Creation of an artificial intelligence model for intubation difficulty classification by deep learning (convolutional neural network) using face images: an observational study

J Intensive Care. 2021 May 6;9(1):38. doi: 10.1186/s40560-021-00551-x.


Background: Tracheal intubation is the gold standard for securing the airway, and it is not uncommon to encounter intubation difficulties in intensive care units and emergency rooms. Currently, there is a need for an objective measure to assess intubation difficulties in emergency situations by physicians, residents, and paramedics who are unfamiliar with tracheal intubation. Artificial intelligence (AI) is currently used in medical imaging owing to advanced performance. We aimed to create an AI model to classify intubation difficulties from the patient's facial image using a convolutional neural network (CNN), which links the facial image with the actual difficulty of intubation.

Methods: Patients scheduled for surgery at Yamagata University Hospital between April and August 2020 were enrolled. Patients who underwent surgery with altered facial appearance, surgery with altered range of motion in the neck, or intubation performed by a physician with less than 3 years of anesthesia experience were excluded. Sixteen different facial images were obtained from the patients since the day after surgery. All images were judged as "Easy"/"Difficult" by an anesthesiologist, and an AI classification model was created using deep learning by linking the patient's facial image and the intubation difficulty. Receiver operating characteristic curves of actual intubation difficulty and AI model were developed, and sensitivity, specificity, and area under the curve (AUC) were calculated; median AUC was used as the result. Class activation heat maps were used to visualize how the AI model classifies intubation difficulties.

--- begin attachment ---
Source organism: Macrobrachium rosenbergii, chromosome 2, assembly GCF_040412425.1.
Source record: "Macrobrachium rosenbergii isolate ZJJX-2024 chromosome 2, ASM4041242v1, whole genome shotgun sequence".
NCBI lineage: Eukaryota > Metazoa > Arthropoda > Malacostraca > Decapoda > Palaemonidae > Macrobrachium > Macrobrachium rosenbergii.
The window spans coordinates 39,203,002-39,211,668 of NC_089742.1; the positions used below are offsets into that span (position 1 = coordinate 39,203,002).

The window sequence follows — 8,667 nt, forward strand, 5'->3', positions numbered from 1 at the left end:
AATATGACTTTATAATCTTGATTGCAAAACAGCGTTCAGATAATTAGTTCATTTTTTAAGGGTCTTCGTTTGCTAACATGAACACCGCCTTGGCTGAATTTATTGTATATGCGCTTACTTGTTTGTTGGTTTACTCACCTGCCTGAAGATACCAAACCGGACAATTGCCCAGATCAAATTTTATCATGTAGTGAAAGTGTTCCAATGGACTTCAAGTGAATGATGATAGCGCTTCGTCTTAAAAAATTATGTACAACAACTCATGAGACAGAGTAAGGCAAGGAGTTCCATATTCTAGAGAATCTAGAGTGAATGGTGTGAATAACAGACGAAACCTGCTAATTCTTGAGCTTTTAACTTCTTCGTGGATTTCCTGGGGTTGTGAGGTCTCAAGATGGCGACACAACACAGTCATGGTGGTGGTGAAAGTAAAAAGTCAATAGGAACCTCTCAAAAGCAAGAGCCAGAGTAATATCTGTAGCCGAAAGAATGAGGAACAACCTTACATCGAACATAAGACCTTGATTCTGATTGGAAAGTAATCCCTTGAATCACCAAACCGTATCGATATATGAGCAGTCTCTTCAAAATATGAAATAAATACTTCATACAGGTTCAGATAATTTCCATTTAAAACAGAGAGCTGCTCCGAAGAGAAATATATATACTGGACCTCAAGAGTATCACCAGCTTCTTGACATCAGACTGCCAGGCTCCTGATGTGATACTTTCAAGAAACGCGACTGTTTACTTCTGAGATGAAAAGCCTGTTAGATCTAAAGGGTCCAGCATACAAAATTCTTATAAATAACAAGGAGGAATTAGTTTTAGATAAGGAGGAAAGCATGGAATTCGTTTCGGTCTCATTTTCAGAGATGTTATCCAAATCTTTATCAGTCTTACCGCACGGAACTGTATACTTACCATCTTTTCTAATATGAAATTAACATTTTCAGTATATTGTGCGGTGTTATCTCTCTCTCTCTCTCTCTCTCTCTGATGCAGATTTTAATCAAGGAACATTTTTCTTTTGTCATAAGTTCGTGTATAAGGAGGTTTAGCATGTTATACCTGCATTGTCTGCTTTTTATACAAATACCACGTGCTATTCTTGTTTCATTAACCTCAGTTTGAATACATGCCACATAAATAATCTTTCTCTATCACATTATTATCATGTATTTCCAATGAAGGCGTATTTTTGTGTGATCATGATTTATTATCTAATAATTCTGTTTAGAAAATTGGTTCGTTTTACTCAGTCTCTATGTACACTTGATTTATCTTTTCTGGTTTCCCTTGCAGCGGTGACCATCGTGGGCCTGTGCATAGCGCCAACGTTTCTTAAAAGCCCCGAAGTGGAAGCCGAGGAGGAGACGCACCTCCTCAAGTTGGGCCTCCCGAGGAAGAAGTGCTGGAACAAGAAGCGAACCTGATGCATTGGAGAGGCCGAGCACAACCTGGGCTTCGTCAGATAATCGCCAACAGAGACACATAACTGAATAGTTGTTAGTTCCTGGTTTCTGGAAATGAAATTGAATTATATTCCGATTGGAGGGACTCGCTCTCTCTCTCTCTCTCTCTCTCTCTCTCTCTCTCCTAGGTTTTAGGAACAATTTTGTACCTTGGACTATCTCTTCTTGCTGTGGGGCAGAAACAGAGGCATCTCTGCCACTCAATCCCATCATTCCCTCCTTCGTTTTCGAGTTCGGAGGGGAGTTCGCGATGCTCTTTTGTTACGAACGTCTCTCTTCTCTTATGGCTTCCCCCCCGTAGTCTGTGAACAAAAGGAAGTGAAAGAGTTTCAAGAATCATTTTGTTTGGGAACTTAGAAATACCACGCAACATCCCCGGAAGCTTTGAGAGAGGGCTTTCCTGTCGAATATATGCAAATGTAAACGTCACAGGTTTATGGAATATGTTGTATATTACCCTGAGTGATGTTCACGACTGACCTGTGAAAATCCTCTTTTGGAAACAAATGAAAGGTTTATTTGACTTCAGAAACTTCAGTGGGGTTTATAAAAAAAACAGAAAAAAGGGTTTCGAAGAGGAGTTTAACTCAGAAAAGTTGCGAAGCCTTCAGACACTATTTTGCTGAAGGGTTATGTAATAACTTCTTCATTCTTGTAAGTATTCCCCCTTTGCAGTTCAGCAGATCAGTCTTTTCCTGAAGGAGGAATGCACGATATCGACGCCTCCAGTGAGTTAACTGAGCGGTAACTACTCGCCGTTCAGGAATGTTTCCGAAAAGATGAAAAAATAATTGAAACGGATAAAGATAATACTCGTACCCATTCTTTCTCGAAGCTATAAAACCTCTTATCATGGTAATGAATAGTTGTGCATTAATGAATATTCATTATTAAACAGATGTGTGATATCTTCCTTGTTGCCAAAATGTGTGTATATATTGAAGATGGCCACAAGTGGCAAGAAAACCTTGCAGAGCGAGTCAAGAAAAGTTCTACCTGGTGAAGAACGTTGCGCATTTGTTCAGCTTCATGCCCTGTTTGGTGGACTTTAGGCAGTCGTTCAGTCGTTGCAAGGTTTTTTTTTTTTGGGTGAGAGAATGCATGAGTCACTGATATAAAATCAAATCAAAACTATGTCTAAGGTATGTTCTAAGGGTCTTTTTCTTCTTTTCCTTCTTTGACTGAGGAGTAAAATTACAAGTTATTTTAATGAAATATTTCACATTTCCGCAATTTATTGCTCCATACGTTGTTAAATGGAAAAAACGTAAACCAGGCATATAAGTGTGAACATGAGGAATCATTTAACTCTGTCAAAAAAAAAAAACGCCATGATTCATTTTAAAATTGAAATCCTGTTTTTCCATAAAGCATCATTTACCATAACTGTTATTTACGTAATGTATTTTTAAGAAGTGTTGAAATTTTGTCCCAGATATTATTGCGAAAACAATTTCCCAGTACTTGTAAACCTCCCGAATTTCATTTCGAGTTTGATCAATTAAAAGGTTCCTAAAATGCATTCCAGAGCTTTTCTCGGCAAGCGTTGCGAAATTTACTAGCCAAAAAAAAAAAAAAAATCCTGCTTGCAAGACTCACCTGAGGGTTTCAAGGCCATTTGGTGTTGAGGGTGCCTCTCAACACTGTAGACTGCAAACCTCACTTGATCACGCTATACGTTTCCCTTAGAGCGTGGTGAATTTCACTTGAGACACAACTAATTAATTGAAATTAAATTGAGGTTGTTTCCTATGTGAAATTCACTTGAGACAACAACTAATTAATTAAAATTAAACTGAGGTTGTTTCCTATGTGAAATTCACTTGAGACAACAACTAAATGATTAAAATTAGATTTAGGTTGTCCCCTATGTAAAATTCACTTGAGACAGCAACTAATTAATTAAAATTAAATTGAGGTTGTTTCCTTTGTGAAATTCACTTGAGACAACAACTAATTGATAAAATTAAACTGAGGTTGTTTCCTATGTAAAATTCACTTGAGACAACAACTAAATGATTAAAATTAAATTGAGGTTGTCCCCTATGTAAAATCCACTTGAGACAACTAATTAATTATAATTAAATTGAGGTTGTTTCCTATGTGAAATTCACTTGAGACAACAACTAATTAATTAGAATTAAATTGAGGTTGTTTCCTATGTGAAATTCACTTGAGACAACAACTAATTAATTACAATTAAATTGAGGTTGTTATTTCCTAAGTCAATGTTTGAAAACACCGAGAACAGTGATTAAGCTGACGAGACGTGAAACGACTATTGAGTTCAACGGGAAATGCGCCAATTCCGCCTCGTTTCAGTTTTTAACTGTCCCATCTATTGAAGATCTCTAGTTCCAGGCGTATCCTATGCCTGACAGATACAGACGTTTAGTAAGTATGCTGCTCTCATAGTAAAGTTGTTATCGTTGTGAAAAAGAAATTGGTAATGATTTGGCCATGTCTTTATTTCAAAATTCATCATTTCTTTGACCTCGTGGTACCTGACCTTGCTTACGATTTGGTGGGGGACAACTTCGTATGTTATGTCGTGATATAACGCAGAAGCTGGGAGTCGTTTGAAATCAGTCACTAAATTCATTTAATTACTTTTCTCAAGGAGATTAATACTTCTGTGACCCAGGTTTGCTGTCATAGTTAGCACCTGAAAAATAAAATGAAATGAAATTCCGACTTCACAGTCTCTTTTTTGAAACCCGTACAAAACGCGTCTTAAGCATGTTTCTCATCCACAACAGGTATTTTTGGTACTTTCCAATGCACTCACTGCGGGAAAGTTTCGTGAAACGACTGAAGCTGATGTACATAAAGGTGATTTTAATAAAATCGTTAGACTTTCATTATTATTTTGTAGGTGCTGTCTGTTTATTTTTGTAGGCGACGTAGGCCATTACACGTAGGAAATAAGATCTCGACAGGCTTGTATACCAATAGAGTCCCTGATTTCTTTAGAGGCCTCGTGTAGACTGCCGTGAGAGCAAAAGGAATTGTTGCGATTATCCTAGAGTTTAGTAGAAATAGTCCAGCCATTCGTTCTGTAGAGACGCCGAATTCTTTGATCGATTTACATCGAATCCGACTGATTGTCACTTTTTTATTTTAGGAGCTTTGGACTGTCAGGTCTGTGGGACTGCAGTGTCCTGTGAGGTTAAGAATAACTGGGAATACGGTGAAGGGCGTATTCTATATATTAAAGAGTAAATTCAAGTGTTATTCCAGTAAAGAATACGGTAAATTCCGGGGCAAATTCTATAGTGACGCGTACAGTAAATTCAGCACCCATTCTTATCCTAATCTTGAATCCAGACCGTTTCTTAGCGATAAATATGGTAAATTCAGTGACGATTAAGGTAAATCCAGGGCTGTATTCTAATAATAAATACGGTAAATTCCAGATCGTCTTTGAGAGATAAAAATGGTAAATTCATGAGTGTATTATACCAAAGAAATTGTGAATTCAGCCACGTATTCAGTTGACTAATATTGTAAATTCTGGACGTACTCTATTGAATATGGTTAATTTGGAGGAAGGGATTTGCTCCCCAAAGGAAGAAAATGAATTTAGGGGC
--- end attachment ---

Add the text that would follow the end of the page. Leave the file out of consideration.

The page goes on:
Results: The best AI model for classifying intubation difficulties from 16 different images was generated in the supine-side-closed mouth-base position. The accuracy was 80.5%; sensitivity, 81.8%; specificity, 83.3%; AUC, 0.864; and 95% confidence interval, [0.731-0.969], indicating that the class activation heat map was concentrated around the neck regardless of the background; the AI model recognized facial contours and identified intubation difficulties.

Conclusion: This is the first study to apply deep learning (CNN) to classify intubation difficulties using an AI model. We could create an AI model with an AUC of 0.864. Our AI model may be useful for tracheal intubation performed by inexperienced medical staff in emergency situations or under general anesthesia.

Keywords: AI; Activation heat map; Intubation difficulty; Tracheal intubation.